27 June 2013

See you in a couple years, SCOTUS.

If there is one thing that the people are entitled to expect from their lawmakers, it is rules of law that will enable individuals to tell whether they are married and, if so, to whom. Today, many people who have simply lived in more than one state do not know, and the most learned lawyer cannot advise them with any confidence. The uncertainties that result are not merely technical, nor are they trivial; they affect fundamental rights and relations such as the lawfulness of their cohabitation, their children's legitimacy, their title to property, and even whether they are law-abiding persons or criminals. In a society as mobile and nomadic as ours, such uncertainties affect large numbers of people and create a social problem of some magnitude. It is therefore important that, whatever we do, we shall not add to the confusion. I think that this decision does just that.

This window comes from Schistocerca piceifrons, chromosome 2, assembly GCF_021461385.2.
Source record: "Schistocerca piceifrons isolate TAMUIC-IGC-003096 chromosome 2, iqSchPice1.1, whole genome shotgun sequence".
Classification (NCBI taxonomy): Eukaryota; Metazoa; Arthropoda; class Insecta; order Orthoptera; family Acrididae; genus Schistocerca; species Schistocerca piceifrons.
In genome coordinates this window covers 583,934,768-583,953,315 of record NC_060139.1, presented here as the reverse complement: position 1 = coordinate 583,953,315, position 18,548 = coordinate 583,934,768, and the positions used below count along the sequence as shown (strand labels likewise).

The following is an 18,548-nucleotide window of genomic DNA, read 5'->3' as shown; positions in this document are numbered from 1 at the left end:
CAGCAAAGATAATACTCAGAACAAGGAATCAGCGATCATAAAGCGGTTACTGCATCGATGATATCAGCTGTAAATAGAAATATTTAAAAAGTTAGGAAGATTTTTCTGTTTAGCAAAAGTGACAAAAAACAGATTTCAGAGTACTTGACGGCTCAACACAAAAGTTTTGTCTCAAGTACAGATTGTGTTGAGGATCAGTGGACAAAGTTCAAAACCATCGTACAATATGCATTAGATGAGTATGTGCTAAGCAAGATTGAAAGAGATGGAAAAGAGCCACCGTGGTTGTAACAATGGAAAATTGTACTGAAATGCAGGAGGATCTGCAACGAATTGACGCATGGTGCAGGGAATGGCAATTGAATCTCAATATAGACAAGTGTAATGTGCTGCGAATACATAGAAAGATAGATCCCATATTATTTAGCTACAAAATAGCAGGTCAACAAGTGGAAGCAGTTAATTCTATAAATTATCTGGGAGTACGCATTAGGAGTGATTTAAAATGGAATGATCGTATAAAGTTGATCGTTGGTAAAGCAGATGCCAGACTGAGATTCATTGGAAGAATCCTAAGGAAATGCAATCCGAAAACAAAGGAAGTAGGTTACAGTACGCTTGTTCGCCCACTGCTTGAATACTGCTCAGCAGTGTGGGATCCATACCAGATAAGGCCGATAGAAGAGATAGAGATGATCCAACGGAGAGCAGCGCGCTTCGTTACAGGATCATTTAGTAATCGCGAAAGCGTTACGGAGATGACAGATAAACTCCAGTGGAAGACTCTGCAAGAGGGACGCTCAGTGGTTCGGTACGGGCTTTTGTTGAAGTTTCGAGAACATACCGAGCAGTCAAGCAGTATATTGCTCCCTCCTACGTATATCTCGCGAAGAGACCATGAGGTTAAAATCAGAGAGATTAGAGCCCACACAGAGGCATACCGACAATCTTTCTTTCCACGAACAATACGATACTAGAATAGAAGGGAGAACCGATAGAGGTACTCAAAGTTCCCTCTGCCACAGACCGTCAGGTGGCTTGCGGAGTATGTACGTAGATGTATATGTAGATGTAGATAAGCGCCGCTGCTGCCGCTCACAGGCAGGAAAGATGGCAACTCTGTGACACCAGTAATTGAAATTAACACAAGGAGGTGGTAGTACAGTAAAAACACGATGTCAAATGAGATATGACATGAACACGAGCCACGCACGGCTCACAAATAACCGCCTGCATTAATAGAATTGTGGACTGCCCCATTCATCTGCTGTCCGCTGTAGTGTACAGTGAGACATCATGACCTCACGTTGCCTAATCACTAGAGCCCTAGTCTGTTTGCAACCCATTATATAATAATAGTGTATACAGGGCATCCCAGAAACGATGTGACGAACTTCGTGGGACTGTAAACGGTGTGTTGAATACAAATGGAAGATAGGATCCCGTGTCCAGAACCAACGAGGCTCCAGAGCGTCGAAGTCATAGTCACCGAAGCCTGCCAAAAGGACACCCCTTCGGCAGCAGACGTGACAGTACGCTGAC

- Justice Robert H. Jackson, (dissenting) Estin v Estin, 334 US 541 (1948)